But it is difficult to collect data and determine what happens to it when you don’t control the rails, as the French government is discovering. Apple’s operating system prevents contact-tracing apps using its Bluetooth technology from running constantly in the background if that data is going to be moved off of the device, a limit designed to protect users’ privacy. But that limitation is standing in the way of the type of app that France wants to build: a sovereign European health solution that will be tied to its own health system to track the spread of COVID-19, France’s Digital Minister Cedric O said in an interview this week with Bloomberg.

Ministers have discussed their concerns with Apple, but aren’t making progress, he said. Apple and Google are developing their own technology to help build contact-tracing apps. Their platform should become available to governments and public health authorities everywhere next month.

The Google-Apple system relies on smartphones’ Bluetooth connections and will allow users to keep their data on their handsets. However, France and the European Union want to feed the data to a central server, managed by state health services, which would alert users if they come into contact with a person infected by Covid-19.

The European Union said last week it would scrutinize the Silicon Valley giants’ technology to ensure it meets the bloc’s new standards governing the deployment of Covid-19 apps.Mobile apps should be voluntary, approved by national health authorities, preserve users’ privacy and dismantled as soon as they are no longer needed, the EU said in its new guidelines, which are part of a broader effort to coordinate exit strategies among member states when they slowly lift existing lock-down measures.

Apple and Google have defended their system’s privacy, saying users’ names and locations won’t be shared or stored. Both U.S. Internet giants would benefit from collecting the anonymized info and adding it to their enormous datasets.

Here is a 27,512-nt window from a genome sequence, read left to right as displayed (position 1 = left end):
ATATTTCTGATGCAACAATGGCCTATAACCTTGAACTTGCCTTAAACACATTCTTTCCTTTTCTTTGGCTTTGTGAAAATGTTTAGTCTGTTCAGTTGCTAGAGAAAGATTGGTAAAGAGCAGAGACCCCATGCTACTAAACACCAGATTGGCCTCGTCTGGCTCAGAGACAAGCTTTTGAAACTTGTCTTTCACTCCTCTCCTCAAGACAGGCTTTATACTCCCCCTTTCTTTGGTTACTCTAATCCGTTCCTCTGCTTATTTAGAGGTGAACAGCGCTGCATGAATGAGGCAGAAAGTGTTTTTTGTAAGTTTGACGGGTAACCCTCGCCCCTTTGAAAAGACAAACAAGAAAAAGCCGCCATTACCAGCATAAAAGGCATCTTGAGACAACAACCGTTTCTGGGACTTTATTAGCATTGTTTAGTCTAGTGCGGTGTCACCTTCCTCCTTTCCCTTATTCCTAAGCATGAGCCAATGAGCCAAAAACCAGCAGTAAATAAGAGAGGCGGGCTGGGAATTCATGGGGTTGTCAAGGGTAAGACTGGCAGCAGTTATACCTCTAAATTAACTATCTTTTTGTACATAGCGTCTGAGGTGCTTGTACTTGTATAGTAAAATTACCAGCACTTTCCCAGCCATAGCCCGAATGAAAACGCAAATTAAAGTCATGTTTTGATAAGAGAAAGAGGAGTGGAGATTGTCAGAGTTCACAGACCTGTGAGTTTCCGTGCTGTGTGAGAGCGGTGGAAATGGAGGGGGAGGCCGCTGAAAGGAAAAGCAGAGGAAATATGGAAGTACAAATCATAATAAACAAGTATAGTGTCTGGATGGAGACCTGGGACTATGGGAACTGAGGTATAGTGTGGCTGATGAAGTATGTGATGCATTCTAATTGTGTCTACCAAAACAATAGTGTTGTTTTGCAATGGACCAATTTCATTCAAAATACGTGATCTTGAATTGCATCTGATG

In a move to increase its own access to data Facebook said this week it will pay $5.7 billion for a 10% stake in Reliance’s fast-growing telecommunications and digital services business Jio, its second largest investment after the $19 billion purchase of the messaging service WhatsApp in 2014. The deal unites two huge pools of Indian consumers and their data. In the four years since it launched, Jio has attracted 388 million people to sign up for its ultra-cheap mobile phone plans, which turbocharged Internet use in the country, notes a story in the Financial Times. Shut out of China, Facebook’s attempt to break into India got off to a poor start when the government blocked its “Free Basics” Internet access app in 2016, but it has since amassed 400 million users of WhatsApp, and plans to start offering them payment services.

 Analysts told the Financial Times that the shared reach among consumers and respective insights into spending or viewing habits is likely to provide Facebook and Jio valuable opportunities for advertising and designing future ventures. The two companies will start with e-commerce, setting up an immediate challenge to global rivals Amazon and Walmart-owned Flipkart as the coronavirus lockdown forces many Indians to shop online for the first time. Reliance this year launched e-commerce platform JioMart which allows consumers to source groceries and essentials from neighbourhood shops. It will now turn to WhatsApp to facilitate the transactions, opening up immediate access to a pool of potential customers that even its most seasoned competitors will struggle to beat. Analysts projects Indian e-commerce sales to more than double to $68.4 billion by 2022, from $26.9 billion in 2018, according to a report in the Wall Street Journal. Roughly half of India’s 1.3 billion have yet to get online, but they are expected to start transacting online when they do.